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Congress warns Bush: No facts, no money

Congress warns Bush: No facts, no money

WASHINGTON (CNN) -- Congress criticized the Bush administration's tight rein on information Thursday, with both Republicans and Democrats questioning the president's reluctance to share.

In a subcommittee hearing Thursday, Rep. David Obey, D-Wisconsin, warned White House budget director Mitch Daniels: "No information, no money." Obey, the ranking Democrat on the House Appropriations Committee, told Reuters the administration had a "severe attitude problem."

And Rep. Ernest Istook, the chairman of the House Appropriations subcommittee on general government, warned the White House's attitude toward Congress could endanger its budget requests.

"I hope that the lack of necessary information does not compel us to withhold funds for the priorities established by the president," Istook, R-Oklahoma, said in a written statement reported by The Associated Press.

The latest tug-of-war between the administration and Congress was spurred by Homeland Security Director Tom Ridge's refusal to testify before congressional budget committees.

Sen. Robert Byrd, the chairman of the Senate Appropriations Committee, said Bush "is being poorly advised on this matter."

"There is no justification for the Congress not to be kept fully aware, on behalf of the American people, with respect to the programs, the plans, the priorities of the Office of Homeland Security," Byrd, D-West Virginia, told CNN.

In a news conference Wednesday, Bush defended Ridge and criticized congressional "encroachment" onto White House turf -- in particular, the General Accounting Office's demand that the White House turn over records of the energy task force Vice President Dick Cheney led last year.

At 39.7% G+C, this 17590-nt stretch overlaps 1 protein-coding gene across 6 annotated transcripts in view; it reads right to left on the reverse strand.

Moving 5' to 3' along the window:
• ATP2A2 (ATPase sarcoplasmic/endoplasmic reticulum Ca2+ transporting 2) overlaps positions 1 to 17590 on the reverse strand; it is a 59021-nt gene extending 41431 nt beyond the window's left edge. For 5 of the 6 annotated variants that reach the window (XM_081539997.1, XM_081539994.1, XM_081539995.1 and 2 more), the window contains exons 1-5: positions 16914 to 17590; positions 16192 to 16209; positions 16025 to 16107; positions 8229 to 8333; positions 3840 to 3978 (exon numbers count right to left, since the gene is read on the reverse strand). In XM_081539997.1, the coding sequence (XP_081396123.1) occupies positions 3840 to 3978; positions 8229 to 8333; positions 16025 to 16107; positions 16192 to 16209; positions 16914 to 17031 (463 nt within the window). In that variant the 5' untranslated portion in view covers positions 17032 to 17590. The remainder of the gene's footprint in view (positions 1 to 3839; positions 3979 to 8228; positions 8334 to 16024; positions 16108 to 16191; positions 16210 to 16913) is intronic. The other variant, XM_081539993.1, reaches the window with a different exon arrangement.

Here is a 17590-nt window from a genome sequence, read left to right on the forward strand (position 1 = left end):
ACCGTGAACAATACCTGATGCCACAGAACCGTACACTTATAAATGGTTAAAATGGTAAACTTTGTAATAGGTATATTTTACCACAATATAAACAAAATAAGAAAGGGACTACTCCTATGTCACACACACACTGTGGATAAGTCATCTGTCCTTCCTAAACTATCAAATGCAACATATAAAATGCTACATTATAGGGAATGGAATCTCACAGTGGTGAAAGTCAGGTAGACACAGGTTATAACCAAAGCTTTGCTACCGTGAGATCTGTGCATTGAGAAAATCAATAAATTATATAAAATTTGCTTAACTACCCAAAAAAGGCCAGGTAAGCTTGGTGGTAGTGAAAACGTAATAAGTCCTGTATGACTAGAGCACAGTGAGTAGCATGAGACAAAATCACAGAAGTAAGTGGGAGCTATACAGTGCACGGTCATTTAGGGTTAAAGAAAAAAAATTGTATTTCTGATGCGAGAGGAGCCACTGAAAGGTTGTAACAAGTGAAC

"I have an obligation to make sure that the presidency remains robust, and that the legislative branch doesn't end up running the executive branch," Bush said.

Senate Majority Leader Tom Daschle has said he would consider subpoenaing Ridge, who has refused to testify before the Senate's Appropriations and Finance committees.

"I'm still wondering what it is about Mr. Ridge's job that would keep the administration from wanting him to come to the Capitol to talk about the many responsibilities he has," Daschle, D-South Dakota, told reporters Thursday.

Ridge and Bush argue that it would be inappropriate for the homeland security chief to appear before Congress because he is an adviser to the president, not a Cabinet secretary or agency head. White House advisers, such as the chief of staff and national security adviser, generally do not testify before Congress.

Byrd said Bush is being "poorly advised" over the controversy.  

The Bush administration is asking for $38 billion for homeland security, and congressional leaders say Ridge must answer questions about the budget request. Daschle said he also wants Ridge to discuss the controversy over the approval of student visas for two of the September 11 hijackers.

"One of the responsibilities of his job is to increase the confidence in this country about the importance that our country is placing on homeland security, that we understand its complexities and the difficult challenges we face," Daschle said. "But if he can't be an advocate before Congress, it's hard for me to understand how he can be an advocate before the country."

The question of Ridge's testimony is just one of a number of recent complaints that members of Congress, particularly Democrats, have with the administration.

The White House criticized several earmarked items in its budget, and Byrd and Treasury Secretary Paul O'Neill sparred over an illustration in the document that Byrd considered dismissive of congressional oversight.

The White House is also fighting a GAO lawsuit over the energy task force records, arguing that disclosing details of the task force's meetings with energy executives would make it harder for the president to get candid advice.

In addition, the administration failed to inform key lawmakers about the existence of a contingency government plan activated to ensure the survival of federal agencies in case of a massive terrorist attack on Washington.




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